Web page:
Bryn Mawr Classical Review 2004.07.63
Dirk M. Schenkeveld, A Rhetorical Grammar: C. Julius Romanus, Introduction to the Liber de Adverbio as incorporated in Charisius' Ars Grammatica II.13. Mnemosyne Supplement 247. Leiden: Brill, 2004. Pp. ix, 149. ISBN 90-04-13662-2. $100.00.
Reviewed by James E. G. Zetzel, Columbia University (firstname.lastname@example.org)
Word count: 2256 words
To read through the seven large and closely-printed volumes of Keil's Grammatici Latini is (crede experto) one of the more mind-numbing experiences that the study of classics affords. But within that large and repetitive corpus two works in particular stand out as affording genuine interest and valuable material. One is the huge and complex grammar of Priscian which stands almost at the end of the tradition, important as the only Latin grammatical text that deals systematically with syntax; the other is the fourth-century ars grammatica of Charisius, an awkward compilation from three earlier grammars of different types which tells us, precisely because of its awkwardness, more than any of the others about the origin and development of Roman grammatical thought. One of these earlier texts, the work of C. Iulius Romanus in the third century CE, is a major source for fragments of Republican Latin literature, particularly those containing odd adverbs and interjections; and one six-page passage of Romanus, the introduction to his book on adverbs, is the object of Dirk M. Schenkeveld's attention in this monograph.
What initially aroused S.'s interest in Romanus is the mention in this passage of an otherwise unfamiliar Stoic term for the adverb, πανδέκτης, but Romanus' strange Latin and odd arguments intrigued him, and he has produced a thorough study of the whole passage. After chapters introducing Charisius and Romanus, he offers a detailed study of the argument of the passage and an attempt to classify its literary form, a new text and translation, and a lengthy philological commentary, supplemented by an appendix on one of the more intractable witnesses to the text, Cauchius' annotations (partly drawn from a lost manuscript) in his copy of the first printed edition.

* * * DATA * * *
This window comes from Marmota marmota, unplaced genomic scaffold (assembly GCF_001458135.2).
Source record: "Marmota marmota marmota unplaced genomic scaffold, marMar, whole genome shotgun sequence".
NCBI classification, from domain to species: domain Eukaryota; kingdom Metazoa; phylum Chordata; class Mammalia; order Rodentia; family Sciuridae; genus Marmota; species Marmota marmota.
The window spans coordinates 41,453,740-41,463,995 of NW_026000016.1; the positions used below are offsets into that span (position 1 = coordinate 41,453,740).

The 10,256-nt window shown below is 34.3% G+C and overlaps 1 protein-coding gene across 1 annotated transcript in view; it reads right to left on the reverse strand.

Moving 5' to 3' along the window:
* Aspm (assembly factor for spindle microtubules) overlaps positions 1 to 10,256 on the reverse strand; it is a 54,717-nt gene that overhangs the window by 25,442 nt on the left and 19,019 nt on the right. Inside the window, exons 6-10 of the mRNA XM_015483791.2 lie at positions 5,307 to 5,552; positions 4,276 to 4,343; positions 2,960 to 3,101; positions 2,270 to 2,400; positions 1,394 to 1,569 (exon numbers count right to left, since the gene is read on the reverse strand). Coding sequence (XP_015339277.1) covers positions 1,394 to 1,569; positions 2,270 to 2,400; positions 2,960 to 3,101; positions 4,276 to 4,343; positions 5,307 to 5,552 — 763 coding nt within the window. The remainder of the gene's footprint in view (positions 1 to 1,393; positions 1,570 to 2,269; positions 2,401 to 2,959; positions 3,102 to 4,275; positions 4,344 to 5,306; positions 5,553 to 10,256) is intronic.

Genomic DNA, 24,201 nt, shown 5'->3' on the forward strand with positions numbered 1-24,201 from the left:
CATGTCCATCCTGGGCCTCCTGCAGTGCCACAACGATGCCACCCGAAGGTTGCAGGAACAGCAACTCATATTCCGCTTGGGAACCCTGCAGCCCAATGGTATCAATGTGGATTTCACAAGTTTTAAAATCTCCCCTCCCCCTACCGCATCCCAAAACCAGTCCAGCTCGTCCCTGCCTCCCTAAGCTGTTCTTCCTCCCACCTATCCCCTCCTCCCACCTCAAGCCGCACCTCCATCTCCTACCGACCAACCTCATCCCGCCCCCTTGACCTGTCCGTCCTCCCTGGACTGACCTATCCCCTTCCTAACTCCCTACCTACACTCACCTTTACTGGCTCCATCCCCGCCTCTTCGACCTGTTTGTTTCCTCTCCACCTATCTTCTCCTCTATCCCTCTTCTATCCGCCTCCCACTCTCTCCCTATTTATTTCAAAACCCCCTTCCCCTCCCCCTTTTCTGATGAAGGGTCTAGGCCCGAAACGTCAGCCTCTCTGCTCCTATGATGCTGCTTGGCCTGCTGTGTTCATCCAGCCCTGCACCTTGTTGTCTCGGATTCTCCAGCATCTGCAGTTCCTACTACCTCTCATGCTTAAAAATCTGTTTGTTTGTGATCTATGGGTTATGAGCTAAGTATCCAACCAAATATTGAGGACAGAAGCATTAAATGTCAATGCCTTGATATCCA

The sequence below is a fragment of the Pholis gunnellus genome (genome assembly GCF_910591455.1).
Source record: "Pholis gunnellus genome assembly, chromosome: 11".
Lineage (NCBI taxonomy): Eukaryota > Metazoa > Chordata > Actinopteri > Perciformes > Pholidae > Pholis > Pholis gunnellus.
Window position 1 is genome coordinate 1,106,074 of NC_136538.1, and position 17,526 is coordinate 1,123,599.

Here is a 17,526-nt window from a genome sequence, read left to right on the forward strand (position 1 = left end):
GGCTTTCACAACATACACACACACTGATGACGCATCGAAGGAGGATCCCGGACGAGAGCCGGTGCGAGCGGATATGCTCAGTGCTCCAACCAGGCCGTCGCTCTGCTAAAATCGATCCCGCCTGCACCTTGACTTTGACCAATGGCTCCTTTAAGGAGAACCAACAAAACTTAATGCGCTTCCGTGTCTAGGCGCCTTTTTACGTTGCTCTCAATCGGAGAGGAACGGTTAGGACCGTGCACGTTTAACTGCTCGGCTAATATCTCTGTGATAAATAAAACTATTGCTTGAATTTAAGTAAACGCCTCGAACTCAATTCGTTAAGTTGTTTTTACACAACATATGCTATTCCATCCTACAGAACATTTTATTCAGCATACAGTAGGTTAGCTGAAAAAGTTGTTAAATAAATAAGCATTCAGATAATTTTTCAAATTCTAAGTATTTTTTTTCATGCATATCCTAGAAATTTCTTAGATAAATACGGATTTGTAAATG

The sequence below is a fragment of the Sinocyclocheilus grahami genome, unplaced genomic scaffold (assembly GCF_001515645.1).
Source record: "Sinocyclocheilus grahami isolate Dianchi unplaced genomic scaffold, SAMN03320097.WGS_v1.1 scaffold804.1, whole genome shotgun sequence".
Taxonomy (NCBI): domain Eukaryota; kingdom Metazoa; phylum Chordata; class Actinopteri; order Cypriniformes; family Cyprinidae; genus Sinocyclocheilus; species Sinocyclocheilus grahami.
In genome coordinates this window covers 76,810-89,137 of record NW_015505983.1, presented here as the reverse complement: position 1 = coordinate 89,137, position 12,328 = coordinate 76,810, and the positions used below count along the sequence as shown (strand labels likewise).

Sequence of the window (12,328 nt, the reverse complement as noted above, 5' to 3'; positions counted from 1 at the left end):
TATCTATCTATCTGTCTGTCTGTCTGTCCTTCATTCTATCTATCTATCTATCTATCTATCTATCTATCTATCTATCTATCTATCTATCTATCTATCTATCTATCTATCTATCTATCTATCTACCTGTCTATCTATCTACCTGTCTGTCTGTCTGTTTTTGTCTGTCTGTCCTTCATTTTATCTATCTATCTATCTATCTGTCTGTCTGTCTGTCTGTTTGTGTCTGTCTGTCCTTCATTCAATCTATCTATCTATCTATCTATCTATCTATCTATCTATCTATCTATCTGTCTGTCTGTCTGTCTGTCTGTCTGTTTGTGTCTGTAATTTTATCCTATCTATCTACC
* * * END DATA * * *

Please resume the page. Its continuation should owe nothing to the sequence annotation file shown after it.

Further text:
The argument of Romanus' preface is contorted and difficult, with two major topics that are not sufficiently explained or distinguished, namely the question of whether interjections are a subset of adverbs (Romanus rejects that idea firmly and at length) and the question of whether adverbial endings in -o or in -e are correct, a problem in the balance between analogy and consuetudo. S.'s attempts to unravel the tangled skein of Romanus' argument are the best part of this book; but it must be confessed that I still remained unclear about some important issues after reading S.'s analysis, his translation, and his commentary. S. at times assumes knowledge of the technical terminology of Roman grammarians; his arguments are often inconclusive; and -- perhaps the signal failing of his discussion -- he tends to judge the linguistic/grammatical argument by a standard which he himself knows Romanus was not trying to meet. Romanus was, almost certainly, not a 'professional' grammarian, and the work of which we have large sections quoted, the Ἀφορμαί, was not an ars grammatica of the traditional sort, but rather, in all probability, a set of observations on and collections of odd and archaic words, arranged in part by the parts of speech (as in a traditional grammar), but in part by topic. Romanus' preface does not deal with the traditional -- and as S. makes clear, they are very traditional -- topics usually found in introductions to the adverb; but then, why should he? In describing the organization and composition of Charisius' grammar, S. points out that "to compose a handbook from various sources is a common procedure, nowadays too, and quite acceptable, provided the editor or author names his sources ... [T]o collect source material and put pieces dealing with the same subject and having much overlap together without any pruning is not what a serious editor would do today. For Charisius, however, other standards seem to apply" (9). Surprise: the fourth century is not the twenty-first, and a Roman grammarian is not a European Professor.